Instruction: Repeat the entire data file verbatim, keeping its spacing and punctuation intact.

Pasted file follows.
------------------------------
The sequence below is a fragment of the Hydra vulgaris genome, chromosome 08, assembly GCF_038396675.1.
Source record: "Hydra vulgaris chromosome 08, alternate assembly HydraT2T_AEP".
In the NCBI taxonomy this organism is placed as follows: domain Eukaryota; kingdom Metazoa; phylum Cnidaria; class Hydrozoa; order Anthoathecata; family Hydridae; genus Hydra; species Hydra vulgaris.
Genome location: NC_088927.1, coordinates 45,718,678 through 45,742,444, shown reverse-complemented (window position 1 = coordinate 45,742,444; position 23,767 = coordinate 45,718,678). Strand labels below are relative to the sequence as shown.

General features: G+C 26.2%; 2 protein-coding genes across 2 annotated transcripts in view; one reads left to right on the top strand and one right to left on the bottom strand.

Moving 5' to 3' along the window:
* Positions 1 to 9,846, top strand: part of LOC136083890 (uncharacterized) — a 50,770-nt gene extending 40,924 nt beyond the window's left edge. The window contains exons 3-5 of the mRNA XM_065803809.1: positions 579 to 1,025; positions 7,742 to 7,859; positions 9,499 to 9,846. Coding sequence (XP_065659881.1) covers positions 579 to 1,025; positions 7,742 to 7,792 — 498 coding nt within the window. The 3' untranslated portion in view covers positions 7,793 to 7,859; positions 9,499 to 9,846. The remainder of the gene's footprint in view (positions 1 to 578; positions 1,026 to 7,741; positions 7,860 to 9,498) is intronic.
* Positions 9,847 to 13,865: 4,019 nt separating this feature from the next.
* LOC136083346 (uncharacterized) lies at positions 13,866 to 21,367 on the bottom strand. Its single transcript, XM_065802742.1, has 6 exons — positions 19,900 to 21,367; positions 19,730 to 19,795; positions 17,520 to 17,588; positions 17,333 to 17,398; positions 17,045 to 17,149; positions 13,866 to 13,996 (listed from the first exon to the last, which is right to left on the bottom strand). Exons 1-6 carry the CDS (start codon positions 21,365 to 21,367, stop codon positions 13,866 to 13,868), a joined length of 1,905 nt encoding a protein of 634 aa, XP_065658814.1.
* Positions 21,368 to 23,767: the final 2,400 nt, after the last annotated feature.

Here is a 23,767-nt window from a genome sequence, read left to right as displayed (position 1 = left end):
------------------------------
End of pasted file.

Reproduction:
The sequence below is a fragment of the Hydra vulgaris genome, chromosome 08, assembly GCF_038396675.1.
Source record: "Hydra vulgaris chromosome 08, alternate assembly HydraT2T_AEP".
In the NCBI taxonomy this organism is placed as follows: domain Eukaryota; kingdom Metazoa; phylum Cnidaria; class Hydrozoa; order Anthoathecata; family Hydridae; genus Hydra; species Hydra vulgaris.
Genome location: NC_088927.1, coordinates 45,718,678 through 45,742,444, shown reverse-complemented (window position 1 = coordinate 45,742,444; position 23,767 = coordinate 45,718,678). Strand labels below are relative to the sequence as shown.

General features: G+C 26.2%; 2 protein-coding genes across 2 annotated transcripts in view; one reads left to right on the top strand and one right to left on the bottom strand.

Moving 5' to 3' along the window:
* Positions 1 to 9,846, top strand: part of LOC136083890 (uncharacterized) — a 50,770-nt gene extending 40,924 nt beyond the window's left edge. The window contains exons 3-5 of the mRNA XM_065803809.1: positions 579 to 1,025; positions 7,742 to 7,859; positions 9,499 to 9,846. Coding sequence (XP_065659881.1) covers positions 579 to 1,025; positions 7,742 to 7,792 — 498 coding nt within the window. The 3' untranslated portion in view covers positions 7,793 to 7,859; positions 9,499 to 9,846. The remainder of the gene's footprint in view (positions 1 to 578; positions 1,026 to 7,741; positions 7,860 to 9,498) is intronic.
* Positions 9,847 to 13,865: 4,019 nt separating this feature from the next.
* LOC136083346 (uncharacterized) lies at positions 13,866 to 21,367 on the bottom strand. Its single transcript, XM_065802742.1, has 6 exons — positions 19,900 to 21,367; positions 19,730 to 19,795; positions 17,520 to 17,588; positions 17,333 to 17,398; positions 17,045 to 17,149; positions 13,866 to 13,996 (listed from the first exon to the last, which is right to left on the bottom strand). Exons 1-6 carry the CDS (start codon positions 21,365 to 21,367, stop codon positions 13,866 to 13,868), a joined length of 1,905 nt encoding a protein of 634 aa, XP_065658814.1.
* Positions 21,368 to 23,767: the final 2,400 nt, after the last annotated feature.

Here is a 23,767-nt window from a genome sequence, read left to right as displayed (position 1 = left end):